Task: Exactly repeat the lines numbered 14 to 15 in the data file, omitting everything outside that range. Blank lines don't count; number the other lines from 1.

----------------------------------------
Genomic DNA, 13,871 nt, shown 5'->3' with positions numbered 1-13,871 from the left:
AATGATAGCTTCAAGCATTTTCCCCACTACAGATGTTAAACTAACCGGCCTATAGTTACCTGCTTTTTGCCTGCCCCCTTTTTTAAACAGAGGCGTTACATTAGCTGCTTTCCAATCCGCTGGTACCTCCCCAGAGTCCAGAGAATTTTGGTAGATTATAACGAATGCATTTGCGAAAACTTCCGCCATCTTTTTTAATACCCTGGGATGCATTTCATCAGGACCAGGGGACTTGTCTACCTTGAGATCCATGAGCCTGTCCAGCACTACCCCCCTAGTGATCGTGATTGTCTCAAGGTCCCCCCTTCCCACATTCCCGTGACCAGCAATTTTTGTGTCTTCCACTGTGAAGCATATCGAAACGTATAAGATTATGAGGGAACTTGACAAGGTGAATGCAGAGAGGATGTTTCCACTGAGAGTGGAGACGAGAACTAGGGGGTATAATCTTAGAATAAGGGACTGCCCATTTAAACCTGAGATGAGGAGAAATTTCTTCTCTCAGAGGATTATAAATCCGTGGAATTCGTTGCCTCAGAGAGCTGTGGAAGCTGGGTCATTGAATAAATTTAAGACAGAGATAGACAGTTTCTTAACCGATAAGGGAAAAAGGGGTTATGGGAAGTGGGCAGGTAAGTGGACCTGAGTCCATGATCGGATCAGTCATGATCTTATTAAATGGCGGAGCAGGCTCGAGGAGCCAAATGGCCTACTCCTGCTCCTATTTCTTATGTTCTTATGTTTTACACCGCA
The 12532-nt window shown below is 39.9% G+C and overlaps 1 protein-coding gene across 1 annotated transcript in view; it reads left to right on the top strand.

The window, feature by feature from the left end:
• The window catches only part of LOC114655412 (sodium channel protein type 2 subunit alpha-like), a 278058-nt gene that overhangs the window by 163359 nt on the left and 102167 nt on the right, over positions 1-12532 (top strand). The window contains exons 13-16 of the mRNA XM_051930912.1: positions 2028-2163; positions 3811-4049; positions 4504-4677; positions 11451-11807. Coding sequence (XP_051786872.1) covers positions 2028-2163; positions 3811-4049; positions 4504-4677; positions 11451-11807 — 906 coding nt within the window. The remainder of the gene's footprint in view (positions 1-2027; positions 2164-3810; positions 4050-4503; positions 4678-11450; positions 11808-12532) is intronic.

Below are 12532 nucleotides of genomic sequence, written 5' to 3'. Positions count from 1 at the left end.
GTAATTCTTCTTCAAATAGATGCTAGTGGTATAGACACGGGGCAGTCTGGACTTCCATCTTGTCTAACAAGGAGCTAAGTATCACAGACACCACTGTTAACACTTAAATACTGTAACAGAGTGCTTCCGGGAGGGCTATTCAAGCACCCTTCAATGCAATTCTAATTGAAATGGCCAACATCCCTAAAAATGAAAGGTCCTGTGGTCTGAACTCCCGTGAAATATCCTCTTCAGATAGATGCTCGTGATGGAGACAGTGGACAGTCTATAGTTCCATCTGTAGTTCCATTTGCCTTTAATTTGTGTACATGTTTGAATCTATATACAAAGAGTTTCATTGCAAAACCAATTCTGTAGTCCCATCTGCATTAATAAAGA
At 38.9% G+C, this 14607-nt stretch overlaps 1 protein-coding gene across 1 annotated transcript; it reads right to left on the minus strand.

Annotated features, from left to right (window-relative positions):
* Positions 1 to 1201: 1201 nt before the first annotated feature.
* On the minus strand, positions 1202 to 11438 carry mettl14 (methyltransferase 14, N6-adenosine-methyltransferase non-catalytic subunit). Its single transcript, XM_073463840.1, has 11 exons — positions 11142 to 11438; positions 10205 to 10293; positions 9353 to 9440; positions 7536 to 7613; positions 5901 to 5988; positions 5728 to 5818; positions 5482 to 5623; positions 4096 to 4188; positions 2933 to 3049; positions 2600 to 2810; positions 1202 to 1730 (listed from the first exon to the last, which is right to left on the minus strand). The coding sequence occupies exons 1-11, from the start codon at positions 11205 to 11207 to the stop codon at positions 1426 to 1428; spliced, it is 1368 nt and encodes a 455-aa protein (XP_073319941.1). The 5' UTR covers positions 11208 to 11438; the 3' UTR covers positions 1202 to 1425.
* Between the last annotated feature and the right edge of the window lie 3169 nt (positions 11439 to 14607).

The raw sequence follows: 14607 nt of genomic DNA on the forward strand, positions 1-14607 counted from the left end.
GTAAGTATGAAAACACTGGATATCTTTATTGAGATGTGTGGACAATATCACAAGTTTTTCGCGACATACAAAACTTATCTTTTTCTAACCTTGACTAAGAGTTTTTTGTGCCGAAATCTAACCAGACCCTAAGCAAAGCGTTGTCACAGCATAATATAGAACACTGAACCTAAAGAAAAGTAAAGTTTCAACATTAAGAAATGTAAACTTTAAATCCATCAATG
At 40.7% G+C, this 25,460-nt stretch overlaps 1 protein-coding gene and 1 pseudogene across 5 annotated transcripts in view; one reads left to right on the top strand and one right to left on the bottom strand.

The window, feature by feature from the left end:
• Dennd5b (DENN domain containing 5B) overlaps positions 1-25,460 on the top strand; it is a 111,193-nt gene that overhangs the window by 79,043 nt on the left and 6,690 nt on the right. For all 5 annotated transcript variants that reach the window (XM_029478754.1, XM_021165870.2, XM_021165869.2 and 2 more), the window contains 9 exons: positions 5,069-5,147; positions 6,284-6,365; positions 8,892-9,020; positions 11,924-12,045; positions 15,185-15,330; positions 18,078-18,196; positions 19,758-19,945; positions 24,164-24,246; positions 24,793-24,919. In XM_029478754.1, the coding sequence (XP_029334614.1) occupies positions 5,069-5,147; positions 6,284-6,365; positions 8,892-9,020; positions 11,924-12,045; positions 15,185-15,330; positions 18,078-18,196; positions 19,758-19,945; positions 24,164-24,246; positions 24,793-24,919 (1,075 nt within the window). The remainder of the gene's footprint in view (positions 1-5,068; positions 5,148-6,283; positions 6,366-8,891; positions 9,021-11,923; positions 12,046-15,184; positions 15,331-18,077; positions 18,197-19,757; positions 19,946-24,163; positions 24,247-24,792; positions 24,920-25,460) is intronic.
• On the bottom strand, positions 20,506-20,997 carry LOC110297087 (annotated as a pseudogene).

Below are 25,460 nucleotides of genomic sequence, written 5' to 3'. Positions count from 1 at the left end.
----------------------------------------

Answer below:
GTAAGTATGAAAACACTGGATATCTTTATTGAGATGTGTGGACAATATCACAAGTTTTTCGCGACATACAAAACTTATCTTTTTCTAACCTTGACTAAGAGTTTTTTGTGCCGAAATCTAACCAGACCCTAAGCAAAGCGTTGTCACAGCATAATATAGAACACTGAACCTAAAGAAAAGTAAAGTTTCAACATTAAGAAATGTAAACTTTAAATCCATCAATG
At 40.7% G+C, this 25,460-nt stretch overlaps 1 protein-coding gene and 1 pseudogene across 5 annotated transcripts in view; one reads left to right on the top strand and one right to left on the bottom strand.